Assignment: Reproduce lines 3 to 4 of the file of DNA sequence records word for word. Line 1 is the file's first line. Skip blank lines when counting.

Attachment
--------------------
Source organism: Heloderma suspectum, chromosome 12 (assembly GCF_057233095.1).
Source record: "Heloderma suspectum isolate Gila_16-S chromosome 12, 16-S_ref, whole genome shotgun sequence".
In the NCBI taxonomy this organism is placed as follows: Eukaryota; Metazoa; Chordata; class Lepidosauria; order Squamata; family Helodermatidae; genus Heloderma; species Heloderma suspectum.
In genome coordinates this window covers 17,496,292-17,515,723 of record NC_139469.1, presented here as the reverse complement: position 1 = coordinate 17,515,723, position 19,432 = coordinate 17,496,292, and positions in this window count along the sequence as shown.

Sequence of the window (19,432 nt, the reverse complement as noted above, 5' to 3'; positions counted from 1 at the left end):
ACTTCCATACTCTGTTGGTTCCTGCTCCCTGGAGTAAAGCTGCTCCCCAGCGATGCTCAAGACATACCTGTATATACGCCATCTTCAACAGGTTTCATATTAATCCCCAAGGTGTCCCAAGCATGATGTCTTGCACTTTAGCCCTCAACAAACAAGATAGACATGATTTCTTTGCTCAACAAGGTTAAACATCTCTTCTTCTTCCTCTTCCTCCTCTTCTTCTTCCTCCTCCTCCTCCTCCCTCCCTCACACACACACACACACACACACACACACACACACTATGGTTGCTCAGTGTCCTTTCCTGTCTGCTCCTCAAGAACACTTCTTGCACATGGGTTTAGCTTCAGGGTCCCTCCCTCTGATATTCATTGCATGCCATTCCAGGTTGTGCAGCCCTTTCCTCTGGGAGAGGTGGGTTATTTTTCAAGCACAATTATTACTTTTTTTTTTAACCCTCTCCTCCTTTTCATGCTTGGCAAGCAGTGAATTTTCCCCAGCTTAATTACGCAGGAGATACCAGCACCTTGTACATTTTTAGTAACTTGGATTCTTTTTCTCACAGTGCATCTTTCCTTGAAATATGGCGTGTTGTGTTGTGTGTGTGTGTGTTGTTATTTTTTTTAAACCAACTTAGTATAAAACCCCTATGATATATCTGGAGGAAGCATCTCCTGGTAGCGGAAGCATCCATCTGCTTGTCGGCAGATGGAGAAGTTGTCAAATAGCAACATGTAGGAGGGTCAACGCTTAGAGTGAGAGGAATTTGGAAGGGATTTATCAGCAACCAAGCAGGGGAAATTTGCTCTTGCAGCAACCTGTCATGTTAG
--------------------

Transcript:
In the NCBI taxonomy this organism is placed as follows: Eukaryota; Metazoa; Chordata; class Lepidosauria; order Squamata; family Helodermatidae; genus Heloderma; species Heloderma suspectum.
In genome coordinates this window covers 17,496,292-17,515,723 of record NC_139469.1, presented here as the reverse complement: position 1 = coordinate 17,515,723, position 19,432 = coordinate 17,496,292, and positions in this window count along the sequence as shown.